But even for those who would call this hyperbole, what was lost in all the derision and urban myths about LSD and other psychedelic compounds like Ayahuasca, peyote, psilocybin, and iboga –ancient plant medicines thousands of years old –was the fact that they are miraculously powerful medicines, with the ability to effectively treat and in some cases cure some of the most debilitating illnesses and disorders plaguing humanity like addiction, obsessive-compulsive disorder, Post-Traumatic Stress Disorder, migraine and cluster headaches, and end-of-life care for the sick and dying.
Something with such legitimate potential to heal can only be kept in the bottle for so long. Rick Doblin will be the first to tell you that times are most definitely changing, driven by too much government repression, too much scientific orthodoxy, and, perhaps more than any other factor, our culture’s desperate need to learn how to handle what he calls our “collective emotional state.”
“We talk about veterans suffering PTSD, but it’s really a culture-wide phenomenon. We’re at a place where technology and the structure of contemporary life has taken us so far away from our emotions as to create pathological conditions. The systemic violence, selfishness and greed that is in our society needs treatment.”
Doblin was one of the first to break through that wall of obstinacy and challenge the Inquisition. He got the US government to approve clinical trials of MDMA (“ecstasy”)-assisted therapy for returning veterans and victims of violent crime or abuse who suffer from Post-Traumatic Stress Disorder (PTSD). In many ways it was this Newtonian break through that finally challenged the orthodoxy that reigned over the forty-year Dark Age. Western governments had to ask themselves what was more important to them: their irrational drug propaganda, or the possibility that millions of the lives they devastated by war, violence and iniquitous economic policies might actually be repaired. In this, the seeds of a psychedelic renaissance were planted.
A Return to Respectability
Much greater than usual media attention accompanied the most recent World Psychedelic Forum held last March in Basel, Switzerland, the home of Albert Hofmann. A headline in the May issue of the staid British medical journal The Lancet read, “Research on Psychedelics Moves into the Mainstream.”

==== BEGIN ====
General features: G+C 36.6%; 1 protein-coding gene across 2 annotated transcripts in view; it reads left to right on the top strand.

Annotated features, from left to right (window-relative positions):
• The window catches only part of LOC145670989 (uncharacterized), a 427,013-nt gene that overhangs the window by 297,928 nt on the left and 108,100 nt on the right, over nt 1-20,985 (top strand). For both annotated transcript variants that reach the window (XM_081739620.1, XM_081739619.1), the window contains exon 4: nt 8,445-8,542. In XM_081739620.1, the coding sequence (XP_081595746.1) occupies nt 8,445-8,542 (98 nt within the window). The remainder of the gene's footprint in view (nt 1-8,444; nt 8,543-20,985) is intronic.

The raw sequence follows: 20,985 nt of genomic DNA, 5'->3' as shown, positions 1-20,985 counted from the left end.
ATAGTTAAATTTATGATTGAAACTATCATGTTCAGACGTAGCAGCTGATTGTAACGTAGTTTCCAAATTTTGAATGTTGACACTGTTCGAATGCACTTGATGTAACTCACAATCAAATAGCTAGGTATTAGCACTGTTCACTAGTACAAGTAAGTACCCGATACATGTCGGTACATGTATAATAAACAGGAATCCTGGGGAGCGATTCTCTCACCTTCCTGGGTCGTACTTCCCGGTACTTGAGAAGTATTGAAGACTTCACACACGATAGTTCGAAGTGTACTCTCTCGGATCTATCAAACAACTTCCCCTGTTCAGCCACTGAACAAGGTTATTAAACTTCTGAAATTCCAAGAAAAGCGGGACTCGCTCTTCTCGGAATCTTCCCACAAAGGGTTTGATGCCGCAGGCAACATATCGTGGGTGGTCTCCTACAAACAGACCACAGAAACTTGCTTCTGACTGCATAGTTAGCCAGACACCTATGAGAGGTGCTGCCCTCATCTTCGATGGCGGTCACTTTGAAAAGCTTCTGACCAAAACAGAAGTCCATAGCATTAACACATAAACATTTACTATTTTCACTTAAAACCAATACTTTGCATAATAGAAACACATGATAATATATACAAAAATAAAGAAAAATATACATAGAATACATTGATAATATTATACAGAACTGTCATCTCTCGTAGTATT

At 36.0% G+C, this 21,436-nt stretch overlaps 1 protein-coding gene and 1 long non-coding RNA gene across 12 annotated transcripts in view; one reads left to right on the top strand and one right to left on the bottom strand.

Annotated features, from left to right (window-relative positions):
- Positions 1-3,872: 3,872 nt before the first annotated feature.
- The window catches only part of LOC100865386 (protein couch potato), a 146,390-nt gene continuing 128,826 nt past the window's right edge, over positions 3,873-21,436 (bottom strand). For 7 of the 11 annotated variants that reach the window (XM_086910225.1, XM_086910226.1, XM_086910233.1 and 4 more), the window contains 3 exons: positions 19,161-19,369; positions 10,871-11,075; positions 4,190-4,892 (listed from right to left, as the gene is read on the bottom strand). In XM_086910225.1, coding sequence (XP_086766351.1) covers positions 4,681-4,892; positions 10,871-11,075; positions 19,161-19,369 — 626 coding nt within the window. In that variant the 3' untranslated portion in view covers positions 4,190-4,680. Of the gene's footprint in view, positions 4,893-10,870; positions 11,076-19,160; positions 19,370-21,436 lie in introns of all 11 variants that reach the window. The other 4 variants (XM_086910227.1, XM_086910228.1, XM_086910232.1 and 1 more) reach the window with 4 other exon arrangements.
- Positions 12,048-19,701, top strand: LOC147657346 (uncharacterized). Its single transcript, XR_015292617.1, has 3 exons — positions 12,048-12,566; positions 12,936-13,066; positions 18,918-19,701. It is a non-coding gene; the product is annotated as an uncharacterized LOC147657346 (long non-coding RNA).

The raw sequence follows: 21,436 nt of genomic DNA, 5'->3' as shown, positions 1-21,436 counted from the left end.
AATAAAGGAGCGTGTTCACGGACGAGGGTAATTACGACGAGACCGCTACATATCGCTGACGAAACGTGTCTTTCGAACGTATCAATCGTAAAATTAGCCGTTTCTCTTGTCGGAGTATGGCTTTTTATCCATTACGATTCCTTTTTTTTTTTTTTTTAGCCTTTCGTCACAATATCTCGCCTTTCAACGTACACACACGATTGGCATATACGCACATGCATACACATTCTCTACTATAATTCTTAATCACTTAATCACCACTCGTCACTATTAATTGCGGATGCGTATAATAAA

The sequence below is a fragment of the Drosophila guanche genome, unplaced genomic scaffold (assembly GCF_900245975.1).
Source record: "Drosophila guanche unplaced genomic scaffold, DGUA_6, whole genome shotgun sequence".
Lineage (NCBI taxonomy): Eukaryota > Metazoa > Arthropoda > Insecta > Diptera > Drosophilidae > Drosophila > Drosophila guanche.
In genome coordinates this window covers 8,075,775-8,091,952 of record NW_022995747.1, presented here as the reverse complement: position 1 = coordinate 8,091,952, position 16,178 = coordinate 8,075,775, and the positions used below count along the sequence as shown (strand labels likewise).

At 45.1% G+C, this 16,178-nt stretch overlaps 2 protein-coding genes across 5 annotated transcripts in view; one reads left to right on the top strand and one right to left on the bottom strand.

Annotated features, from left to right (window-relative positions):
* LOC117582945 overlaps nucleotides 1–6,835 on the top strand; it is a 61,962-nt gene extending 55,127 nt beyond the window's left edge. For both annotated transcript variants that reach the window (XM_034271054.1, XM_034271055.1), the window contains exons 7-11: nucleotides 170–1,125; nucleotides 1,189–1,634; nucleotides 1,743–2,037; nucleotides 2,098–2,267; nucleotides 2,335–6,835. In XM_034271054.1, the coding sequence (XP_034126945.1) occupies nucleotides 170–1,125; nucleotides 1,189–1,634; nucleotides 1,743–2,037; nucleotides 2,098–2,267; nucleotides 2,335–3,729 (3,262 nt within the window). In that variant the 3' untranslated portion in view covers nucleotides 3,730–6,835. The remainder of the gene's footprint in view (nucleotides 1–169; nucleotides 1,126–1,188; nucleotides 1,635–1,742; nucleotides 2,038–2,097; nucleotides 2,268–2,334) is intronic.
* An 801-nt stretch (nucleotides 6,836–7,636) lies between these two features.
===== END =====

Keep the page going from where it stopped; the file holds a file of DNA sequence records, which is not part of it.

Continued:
The Lancet article identified a number of early-stage clinical trials being conducted on various “anxiety and neurotic disorders” using psychedelic compounds. As previously mentioned, Doblin and MAPS are conducting three parallel Ecstasy/PTSD studies in Israel, Switzerland, and the US.
MAPS is also funding the cluster headache research of controversial Harvard researcher John Halpern and his Yale counterpart, Andrew Sewell. They created clusterbusters.com to study and survey people who are using psilocybin and LSD as treatments for cluster headaches. They posted a survey on Erowid, an online clearing house for safe and reliable information on virtually every psychoactive plant and chemical known to man.
Halpern is renown for his groundbreaking study of religious peyote use by Native Americans and an FDA-approved Harvard study into the effects of MDMA therapy on dying cancer patients. He’s also forever dogged by his decision to become a DEA informant, a saga you can read about in an elegant piece by Erik Davis, but which is not germane to this story. What is germane is that Halpern has Harvard’s ear. In the place where the last legal research on LSD was conducted in the mid-1960s, and all the “Turn On, Tune In, Drop Out” madness began with Timothy Leary, Ralph Metzner and Richard Alpert (now Ram Das), they are once again considering clinical trials to support Halpern’s research, pending FDA approval.
It may be just around the corner. On May 13th of this year Swiss doctor Peter Gasser administered the first legal dose of LSD in over 36 years. It was for a study of anxiety in “palliative care,” which helps terminally ill patients transition more peacefully into death.
Other complexes like addiction and obsessive-compulsive disorder are being treated with what are called the “shamanic plant medicines”: the Amazonian vine preparation Ayahuasca, whose psychoactive component is Dimethyltryptamine (DMT); the North American cactus Peyote, whose psychoactive component is mescaline; and Iboga, an African rainforest shrub.